• Sum: The summation of all the observed values from all the samples and measurements during the minute.
  • Count: The number of samples and measurements taken during the minute.

For example, if there were four sign-in transactions to your app during a given a minute, the resulting measured latencies for each might be as follows:

Transaction 1 Transaction 2 Transaction 3 Transaction 4
7 ms 4 ms 13 ms 16 ms

Then the resulting metric publication to Azure Monitor would be as follows:

  • Min: 4
  • Max: 16
  • Sum: 40
  • Count: 4

If your application is unable to pre-aggregate locally and needs to emit each discrete sample or event immediately upon collection, you can emit the raw measure values. For example, each time a sign-in transaction occurs on your app, you publish a metric to Azure Monitor with only a single measurement. So for a sign-in transaction that took 12 ms, the metric publication would be as follows:

  • Min: 12
  • Max: 12
  • Sum: 12
  • Count: 1

With this process, you can emit multiple values for the same metric plus dimension combination during a given minute. Azure Monitor then takes all the raw values emitted for a given minute and aggregates them together.

Sample custom metric publication

In the following example, you create a custom metric called Memory Bytes in Use under the metric namespace Memory Profile for a virtual machine. The metric has a single dimension called Process. For the given timestamp, we emit metric values for two different processes:

    "time": "2018-08-20T11:25:20-7:00",
    "data": {

      "baseData": {

        "metric": "Memory Bytes in Use",
        "namespace": "Memory Profile",
        "dimNames": [
        "series": [
            "dimValues": [
            "min": 10,
            "max": 89,
            "sum": 190,
            "count": 4
            "dimValues": [
            "min": 10,
            "max": 23,
            "sum": 86,
            "count": 4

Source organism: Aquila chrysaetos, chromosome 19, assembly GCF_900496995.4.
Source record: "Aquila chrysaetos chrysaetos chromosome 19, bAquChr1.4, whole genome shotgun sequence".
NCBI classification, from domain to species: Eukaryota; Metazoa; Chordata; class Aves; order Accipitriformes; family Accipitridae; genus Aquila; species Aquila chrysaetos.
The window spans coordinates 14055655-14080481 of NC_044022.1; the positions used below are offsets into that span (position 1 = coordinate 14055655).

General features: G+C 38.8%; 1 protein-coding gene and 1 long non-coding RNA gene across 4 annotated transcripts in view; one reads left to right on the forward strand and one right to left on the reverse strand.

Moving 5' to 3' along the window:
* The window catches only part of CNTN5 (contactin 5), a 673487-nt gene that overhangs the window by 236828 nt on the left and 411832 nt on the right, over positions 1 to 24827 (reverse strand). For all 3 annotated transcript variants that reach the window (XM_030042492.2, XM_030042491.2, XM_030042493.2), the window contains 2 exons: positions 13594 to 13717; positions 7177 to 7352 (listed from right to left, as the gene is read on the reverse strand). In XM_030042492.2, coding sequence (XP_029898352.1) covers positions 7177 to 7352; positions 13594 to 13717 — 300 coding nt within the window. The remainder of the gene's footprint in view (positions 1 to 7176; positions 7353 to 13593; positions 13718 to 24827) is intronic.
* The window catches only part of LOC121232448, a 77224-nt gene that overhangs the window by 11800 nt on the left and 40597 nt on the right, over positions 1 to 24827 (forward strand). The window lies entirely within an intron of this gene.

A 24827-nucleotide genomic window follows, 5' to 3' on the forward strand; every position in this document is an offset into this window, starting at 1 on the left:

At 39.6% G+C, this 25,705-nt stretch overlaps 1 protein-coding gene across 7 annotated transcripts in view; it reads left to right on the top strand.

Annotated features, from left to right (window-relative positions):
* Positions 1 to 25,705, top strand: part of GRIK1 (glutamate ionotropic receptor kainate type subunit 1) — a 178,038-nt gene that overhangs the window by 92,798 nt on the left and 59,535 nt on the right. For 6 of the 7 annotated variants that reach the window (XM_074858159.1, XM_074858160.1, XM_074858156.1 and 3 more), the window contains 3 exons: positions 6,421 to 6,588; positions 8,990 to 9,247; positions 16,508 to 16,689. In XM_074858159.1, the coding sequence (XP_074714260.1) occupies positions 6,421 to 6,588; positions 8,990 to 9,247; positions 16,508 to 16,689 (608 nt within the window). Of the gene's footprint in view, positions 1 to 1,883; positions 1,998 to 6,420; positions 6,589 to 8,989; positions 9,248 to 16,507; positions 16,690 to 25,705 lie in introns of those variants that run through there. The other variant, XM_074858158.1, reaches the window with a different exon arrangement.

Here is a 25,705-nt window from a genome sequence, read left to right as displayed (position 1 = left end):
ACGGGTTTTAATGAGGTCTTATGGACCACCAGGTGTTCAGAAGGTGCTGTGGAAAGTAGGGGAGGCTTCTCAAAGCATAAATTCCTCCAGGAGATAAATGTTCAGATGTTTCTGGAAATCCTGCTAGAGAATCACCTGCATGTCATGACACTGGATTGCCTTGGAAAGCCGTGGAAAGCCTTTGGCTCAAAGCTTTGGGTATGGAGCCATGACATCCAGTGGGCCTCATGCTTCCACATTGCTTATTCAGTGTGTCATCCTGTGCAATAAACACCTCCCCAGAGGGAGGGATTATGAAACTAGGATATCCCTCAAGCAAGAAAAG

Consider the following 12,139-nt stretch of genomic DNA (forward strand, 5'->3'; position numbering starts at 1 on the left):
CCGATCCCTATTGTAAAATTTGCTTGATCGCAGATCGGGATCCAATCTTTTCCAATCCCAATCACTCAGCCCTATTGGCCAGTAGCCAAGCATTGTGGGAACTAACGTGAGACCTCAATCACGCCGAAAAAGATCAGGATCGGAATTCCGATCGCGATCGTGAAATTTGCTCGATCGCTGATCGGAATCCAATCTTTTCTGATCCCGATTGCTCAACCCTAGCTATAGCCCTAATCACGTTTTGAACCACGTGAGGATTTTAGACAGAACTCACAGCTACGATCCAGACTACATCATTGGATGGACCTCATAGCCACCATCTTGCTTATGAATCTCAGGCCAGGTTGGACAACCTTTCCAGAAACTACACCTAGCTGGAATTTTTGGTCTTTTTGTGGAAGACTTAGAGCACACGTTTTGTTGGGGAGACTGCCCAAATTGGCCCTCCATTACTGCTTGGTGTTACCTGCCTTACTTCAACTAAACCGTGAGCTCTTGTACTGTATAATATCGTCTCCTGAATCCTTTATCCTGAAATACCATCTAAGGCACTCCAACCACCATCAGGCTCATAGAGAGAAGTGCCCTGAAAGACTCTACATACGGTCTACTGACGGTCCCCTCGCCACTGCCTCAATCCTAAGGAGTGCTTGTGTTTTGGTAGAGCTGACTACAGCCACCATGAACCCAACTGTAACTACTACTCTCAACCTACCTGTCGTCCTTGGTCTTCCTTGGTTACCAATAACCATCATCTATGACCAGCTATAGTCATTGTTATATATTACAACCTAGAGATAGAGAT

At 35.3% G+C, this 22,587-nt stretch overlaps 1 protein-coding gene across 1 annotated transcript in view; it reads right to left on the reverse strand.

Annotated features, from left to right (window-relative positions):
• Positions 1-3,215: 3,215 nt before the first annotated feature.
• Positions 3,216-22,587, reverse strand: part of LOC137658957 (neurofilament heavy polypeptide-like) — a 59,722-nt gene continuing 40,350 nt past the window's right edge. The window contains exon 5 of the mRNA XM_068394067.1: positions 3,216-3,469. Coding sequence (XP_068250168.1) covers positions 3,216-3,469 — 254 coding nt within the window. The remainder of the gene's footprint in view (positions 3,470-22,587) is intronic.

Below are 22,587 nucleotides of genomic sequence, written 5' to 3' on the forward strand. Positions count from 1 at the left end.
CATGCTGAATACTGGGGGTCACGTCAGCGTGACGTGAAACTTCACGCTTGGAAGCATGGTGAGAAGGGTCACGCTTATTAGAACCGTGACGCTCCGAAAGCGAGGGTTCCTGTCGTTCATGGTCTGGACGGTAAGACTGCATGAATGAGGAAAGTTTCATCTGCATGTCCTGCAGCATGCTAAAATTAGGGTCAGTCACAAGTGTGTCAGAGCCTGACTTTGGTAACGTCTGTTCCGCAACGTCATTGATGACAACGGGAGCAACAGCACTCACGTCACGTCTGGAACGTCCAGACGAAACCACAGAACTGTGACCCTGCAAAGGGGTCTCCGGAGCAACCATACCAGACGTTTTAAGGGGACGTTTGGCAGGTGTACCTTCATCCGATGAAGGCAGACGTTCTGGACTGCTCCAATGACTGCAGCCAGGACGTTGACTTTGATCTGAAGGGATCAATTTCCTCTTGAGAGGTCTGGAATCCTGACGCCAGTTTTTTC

Application Insights, the diagnostics extension, and the InfluxData Telegraf agent are already configured to emit metric values against the correct regional endpoint and carry all of the preceding properties in each emission.

Custom metric definitions

There's no need to predefine a custom metric in Azure Monitor before it's emitted. Each metric data point published contains namespace, name, and dimension information. So the first time a custom metric is emitted to Azure Monitor, a metric definition is automatically created. This metric definition is then discoverable on any resource the metric is emitted against via the metric definitions.


Azure Monitor doesn't yet support defining Units for a custom metric.

Using custom metrics

After custom metrics are submitted to Azure Monitor, you can browse them via the Azure portal and query them via the Azure Monitor REST APIs. You can also create alerts on them to notify you when certain conditions are met.


You need to be a reader or contributor role to view custom metrics. See Monitoring Reader.

Browse your custom metrics via the Azure portal

  1. Go to the Azure portal.
  2. Select the Monitor pane.
  3. Select Metrics.
  4. Select a resource you've emitted custom metrics against.
  5. Select the metrics namespace for your custom metric.
  6. Select the custom metric.


See Getting started with Azure Metrics Explorer for more info on viewing metrics in the Azure portal.

Supported regions

During the public preview, the ability to publish custom metrics is available only in a subset of Azure regions. This restriction means that metrics can be published only for resources in one of the supported regions. See Azure geographies for more info on Azure regions. The Azure region code used in the below endpoints is just the name of the region with whitespace removed The following table lists the set of supported Azure regions for custom metrics. It also lists the corresponding endpoints that metrics for resources in those regions should be published to: